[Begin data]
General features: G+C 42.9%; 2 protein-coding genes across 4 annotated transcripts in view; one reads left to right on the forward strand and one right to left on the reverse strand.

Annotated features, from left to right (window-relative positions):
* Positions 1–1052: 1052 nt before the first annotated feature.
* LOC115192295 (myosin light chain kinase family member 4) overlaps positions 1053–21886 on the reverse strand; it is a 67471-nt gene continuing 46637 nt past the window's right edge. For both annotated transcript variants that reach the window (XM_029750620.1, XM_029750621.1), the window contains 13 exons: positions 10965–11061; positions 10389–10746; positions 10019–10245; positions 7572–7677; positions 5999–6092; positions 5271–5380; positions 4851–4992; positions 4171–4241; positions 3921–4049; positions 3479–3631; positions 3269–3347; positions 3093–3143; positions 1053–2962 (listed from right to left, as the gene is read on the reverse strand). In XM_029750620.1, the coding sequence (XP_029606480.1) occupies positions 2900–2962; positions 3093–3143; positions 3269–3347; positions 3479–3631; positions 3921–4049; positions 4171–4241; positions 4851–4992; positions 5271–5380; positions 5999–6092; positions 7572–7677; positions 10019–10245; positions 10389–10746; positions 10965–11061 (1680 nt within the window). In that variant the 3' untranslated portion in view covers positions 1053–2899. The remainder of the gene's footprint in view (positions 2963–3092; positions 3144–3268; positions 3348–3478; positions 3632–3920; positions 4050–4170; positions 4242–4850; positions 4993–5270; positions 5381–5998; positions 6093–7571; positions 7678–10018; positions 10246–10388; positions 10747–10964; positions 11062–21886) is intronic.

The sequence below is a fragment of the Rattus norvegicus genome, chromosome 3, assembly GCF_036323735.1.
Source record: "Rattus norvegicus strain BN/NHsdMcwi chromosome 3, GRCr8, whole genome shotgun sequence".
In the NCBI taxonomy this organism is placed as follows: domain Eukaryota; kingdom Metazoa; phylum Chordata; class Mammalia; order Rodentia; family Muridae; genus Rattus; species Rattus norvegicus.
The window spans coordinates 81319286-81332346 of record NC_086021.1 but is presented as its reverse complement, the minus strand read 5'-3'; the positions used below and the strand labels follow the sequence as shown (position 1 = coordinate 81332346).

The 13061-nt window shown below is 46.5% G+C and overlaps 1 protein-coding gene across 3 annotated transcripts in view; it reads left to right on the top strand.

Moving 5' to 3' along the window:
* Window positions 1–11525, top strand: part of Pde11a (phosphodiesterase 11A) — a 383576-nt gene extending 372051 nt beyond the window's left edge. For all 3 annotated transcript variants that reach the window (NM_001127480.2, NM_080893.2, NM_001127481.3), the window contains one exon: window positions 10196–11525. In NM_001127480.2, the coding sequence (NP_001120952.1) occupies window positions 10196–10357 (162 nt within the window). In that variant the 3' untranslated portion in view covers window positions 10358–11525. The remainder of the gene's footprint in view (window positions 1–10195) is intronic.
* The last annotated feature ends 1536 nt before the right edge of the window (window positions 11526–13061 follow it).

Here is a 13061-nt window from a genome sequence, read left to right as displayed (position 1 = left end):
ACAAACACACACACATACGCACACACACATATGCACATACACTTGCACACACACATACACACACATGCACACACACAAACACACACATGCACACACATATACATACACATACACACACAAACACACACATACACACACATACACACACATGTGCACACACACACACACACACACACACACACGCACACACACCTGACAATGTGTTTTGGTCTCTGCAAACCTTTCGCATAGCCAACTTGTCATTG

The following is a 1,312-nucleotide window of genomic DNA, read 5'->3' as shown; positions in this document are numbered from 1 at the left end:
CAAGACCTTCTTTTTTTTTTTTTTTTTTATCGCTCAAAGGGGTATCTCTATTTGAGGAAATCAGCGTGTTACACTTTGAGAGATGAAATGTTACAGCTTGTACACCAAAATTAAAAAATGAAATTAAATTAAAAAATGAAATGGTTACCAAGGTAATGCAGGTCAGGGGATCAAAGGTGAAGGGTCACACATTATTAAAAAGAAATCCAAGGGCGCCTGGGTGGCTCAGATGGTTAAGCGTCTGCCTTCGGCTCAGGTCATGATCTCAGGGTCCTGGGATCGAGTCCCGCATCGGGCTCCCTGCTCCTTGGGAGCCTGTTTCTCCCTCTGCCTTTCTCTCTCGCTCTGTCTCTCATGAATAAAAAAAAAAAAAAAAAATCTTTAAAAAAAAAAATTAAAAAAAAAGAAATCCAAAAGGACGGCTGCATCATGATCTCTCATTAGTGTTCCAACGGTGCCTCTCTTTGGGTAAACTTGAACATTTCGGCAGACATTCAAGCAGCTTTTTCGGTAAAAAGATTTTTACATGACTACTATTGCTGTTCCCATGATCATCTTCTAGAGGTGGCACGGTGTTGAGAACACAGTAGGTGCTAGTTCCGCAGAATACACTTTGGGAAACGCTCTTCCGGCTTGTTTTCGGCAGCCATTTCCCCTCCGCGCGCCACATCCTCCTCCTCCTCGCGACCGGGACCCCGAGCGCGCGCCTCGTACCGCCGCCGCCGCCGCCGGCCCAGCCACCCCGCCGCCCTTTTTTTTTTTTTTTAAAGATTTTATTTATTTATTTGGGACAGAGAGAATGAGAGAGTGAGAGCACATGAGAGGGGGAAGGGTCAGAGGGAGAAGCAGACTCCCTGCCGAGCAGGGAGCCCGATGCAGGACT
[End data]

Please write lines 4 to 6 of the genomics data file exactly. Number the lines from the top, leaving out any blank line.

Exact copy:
* LOC115192295 (myosin light chain kinase family member 4) overlaps positions 1053–21886 on the reverse strand; it is a 67471-nt gene continuing 46637 nt past the window's right edge. For both annotated transcript variants that reach the window (XM_029750620.1, XM_029750621.1), the window contains 13 exons: positions 10965–11061; positions 10389–10746; positions 10019–10245; positions 7572–7677; positions 5999–6092; positions 5271–5380; positions 4851–4992; positions 4171–4241; positions 3921–4049; positions 3479–3631; positions 3269–3347; positions 3093–3143; positions 1053–2962 (listed from right to left, as the gene is read on the reverse strand). In XM_029750620.1, the coding sequence (XP_029606480.1) occupies positions 2900–2962; positions 3093–3143; positions 3269–3347; positions 3479–3631; positions 3921–4049; positions 4171–4241; positions 4851–4992; positions 5271–5380; positions 5999–6092; positions 7572–7677; positions 10019–10245; positions 10389–10746; positions 10965–11061 (1680 nt within the window). In that variant the 3' untranslated portion in view covers positions 1053–2899. The remainder of the gene's footprint in view (positions 2963–3092; positions 3144–3268; positions 3348–3478; positions 3632–3920; positions 4050–4170; positions 4242–4850; positions 4993–5270; positions 5381–5998; positions 6093–7571; positions 7678–10018; positions 10246–10388; positions 10747–10964; positions 11062–21886) is intronic.

The sequence below is a fragment of the Rattus norvegicus genome, chromosome 3, assembly GCF_036323735.1.
Source record: "Rattus norvegicus strain BN/NHsdMcwi chromosome 3, GRCr8, whole genome shotgun sequence".